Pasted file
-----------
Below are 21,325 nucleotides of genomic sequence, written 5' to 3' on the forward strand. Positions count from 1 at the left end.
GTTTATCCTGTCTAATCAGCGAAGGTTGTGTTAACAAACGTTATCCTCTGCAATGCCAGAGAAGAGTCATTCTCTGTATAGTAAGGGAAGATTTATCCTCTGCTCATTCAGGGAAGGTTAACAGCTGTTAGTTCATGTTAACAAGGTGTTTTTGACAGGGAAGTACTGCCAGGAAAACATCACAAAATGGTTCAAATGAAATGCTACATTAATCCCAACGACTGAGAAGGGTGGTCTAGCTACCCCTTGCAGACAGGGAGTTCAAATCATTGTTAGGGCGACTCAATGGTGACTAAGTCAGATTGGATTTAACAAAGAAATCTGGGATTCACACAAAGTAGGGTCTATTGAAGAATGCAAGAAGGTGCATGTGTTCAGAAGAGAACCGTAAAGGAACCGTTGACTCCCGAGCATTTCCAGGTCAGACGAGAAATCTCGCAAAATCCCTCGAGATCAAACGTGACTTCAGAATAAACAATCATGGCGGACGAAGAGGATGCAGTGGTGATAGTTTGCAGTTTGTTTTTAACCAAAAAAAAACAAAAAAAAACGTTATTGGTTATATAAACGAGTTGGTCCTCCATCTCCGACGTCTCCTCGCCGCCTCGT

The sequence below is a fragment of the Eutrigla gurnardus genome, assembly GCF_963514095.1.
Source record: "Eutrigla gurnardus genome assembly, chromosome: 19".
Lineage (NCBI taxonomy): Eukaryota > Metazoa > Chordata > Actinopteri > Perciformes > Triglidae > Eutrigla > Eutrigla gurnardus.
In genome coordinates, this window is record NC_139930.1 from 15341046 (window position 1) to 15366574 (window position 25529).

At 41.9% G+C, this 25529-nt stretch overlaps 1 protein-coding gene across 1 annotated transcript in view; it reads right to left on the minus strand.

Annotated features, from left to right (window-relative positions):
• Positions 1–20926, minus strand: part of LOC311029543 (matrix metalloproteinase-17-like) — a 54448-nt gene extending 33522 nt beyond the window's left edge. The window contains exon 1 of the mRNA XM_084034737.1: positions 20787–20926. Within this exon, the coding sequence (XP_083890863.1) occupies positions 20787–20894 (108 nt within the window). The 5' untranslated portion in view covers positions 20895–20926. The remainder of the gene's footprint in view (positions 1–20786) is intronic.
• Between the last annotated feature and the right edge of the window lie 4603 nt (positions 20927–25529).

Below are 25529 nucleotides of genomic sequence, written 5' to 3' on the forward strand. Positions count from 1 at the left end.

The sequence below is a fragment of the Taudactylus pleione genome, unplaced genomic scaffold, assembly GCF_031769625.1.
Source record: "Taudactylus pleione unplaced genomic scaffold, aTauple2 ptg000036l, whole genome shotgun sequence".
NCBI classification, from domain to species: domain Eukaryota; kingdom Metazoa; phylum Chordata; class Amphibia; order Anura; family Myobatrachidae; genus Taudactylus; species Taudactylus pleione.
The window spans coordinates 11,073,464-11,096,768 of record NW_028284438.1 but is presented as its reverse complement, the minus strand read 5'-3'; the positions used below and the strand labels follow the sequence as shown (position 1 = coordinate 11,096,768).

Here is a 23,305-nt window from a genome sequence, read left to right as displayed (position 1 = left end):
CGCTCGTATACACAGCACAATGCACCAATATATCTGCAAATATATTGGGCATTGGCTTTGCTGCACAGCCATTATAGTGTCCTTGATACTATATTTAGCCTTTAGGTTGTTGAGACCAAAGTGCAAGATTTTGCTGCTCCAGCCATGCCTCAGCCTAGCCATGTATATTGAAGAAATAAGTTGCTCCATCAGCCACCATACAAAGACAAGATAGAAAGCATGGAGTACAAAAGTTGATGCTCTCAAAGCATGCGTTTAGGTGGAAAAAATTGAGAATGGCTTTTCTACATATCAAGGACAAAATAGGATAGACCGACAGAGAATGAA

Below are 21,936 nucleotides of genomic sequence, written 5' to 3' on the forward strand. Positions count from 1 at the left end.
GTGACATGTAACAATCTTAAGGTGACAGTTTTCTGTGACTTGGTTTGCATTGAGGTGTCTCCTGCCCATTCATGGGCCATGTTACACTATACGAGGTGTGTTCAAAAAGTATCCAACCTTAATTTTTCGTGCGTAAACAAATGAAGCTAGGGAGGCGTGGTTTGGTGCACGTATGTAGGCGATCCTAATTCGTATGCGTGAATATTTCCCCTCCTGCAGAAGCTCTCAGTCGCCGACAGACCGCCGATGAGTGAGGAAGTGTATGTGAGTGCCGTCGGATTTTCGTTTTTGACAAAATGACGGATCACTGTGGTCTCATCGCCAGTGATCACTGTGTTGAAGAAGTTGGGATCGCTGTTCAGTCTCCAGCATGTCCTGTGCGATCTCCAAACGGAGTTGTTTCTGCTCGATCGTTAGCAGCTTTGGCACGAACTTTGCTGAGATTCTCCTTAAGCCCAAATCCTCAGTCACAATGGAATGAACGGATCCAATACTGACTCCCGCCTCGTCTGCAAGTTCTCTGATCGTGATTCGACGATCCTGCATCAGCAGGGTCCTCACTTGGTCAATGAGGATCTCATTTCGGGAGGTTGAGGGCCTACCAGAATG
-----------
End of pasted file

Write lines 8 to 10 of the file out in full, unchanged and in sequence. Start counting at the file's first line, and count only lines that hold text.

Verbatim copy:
Annotated features, from left to right (window-relative positions):
• Positions 1–20926, minus strand: part of LOC311029543 (matrix metalloproteinase-17-like) — a 54448-nt gene extending 33522 nt beyond the window's left edge. The window contains exon 1 of the mRNA XM_084034737.1: positions 20787–20926. Within this exon, the coding sequence (XP_083890863.1) occupies positions 20787–20894 (108 nt within the window). The 5' untranslated portion in view covers positions 20895–20926. The remainder of the gene's footprint in view (positions 1–20786) is intronic.
• Between the last annotated feature and the right edge of the window lie 4603 nt (positions 20927–25529).